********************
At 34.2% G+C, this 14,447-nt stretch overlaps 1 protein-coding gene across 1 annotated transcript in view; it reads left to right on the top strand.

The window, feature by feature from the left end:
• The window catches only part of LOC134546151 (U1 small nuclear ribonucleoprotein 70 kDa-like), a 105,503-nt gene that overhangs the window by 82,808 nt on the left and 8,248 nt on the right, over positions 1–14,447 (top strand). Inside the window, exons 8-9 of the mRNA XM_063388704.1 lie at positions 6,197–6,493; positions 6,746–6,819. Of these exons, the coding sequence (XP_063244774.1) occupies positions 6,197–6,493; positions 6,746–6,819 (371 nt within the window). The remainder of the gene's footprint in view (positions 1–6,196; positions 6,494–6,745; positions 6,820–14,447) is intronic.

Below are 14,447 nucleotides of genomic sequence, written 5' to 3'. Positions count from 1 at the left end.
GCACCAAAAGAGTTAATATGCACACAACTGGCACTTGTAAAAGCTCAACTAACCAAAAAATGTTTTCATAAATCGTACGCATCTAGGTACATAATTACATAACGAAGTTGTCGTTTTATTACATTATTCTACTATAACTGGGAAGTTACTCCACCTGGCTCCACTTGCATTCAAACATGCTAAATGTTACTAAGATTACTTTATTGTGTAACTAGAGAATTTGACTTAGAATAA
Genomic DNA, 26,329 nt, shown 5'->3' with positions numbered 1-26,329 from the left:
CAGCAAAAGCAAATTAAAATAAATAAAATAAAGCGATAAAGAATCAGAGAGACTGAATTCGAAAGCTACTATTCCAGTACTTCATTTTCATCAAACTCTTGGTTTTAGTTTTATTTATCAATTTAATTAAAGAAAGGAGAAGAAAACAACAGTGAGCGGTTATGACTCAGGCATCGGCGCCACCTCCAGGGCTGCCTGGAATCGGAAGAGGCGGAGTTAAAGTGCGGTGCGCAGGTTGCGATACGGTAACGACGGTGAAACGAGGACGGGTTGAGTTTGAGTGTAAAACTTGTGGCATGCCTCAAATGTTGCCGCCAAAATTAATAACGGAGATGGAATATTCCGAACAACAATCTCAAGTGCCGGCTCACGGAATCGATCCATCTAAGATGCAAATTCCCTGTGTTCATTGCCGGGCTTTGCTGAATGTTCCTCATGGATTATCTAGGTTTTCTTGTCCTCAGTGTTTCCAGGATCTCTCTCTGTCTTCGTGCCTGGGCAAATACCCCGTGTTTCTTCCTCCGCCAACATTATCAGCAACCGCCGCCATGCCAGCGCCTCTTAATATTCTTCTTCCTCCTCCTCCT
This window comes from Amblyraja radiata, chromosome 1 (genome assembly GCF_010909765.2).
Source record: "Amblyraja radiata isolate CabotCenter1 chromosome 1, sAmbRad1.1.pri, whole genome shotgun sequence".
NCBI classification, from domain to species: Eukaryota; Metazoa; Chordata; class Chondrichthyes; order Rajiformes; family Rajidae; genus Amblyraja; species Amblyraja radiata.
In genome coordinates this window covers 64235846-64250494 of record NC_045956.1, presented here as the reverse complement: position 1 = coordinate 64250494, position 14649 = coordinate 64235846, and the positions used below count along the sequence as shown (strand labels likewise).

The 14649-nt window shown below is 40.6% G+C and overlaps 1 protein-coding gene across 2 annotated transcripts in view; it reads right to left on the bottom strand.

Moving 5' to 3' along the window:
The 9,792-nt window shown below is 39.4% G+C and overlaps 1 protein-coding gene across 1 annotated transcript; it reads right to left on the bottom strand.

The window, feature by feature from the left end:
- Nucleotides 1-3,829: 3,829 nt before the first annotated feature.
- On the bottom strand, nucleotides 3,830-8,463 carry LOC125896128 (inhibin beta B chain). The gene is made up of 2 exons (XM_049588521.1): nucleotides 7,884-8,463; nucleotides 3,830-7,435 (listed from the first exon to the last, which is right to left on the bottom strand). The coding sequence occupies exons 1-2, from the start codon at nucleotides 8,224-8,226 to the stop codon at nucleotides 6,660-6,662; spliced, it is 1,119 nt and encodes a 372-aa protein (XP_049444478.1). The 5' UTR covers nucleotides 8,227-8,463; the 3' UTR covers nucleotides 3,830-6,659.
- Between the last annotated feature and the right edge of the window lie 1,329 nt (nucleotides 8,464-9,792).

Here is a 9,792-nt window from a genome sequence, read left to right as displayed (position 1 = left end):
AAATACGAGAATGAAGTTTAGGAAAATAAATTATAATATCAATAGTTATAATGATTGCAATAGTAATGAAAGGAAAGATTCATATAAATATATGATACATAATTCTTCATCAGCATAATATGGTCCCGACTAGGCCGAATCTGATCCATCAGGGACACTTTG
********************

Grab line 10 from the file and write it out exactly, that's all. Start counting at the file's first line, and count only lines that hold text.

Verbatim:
NCBI classification, from domain to species: Eukaryota; Metazoa; Chordata; class Chondrichthyes; order Rajiformes; family Rajidae; genus Amblyraja; species Amblyraja radiata.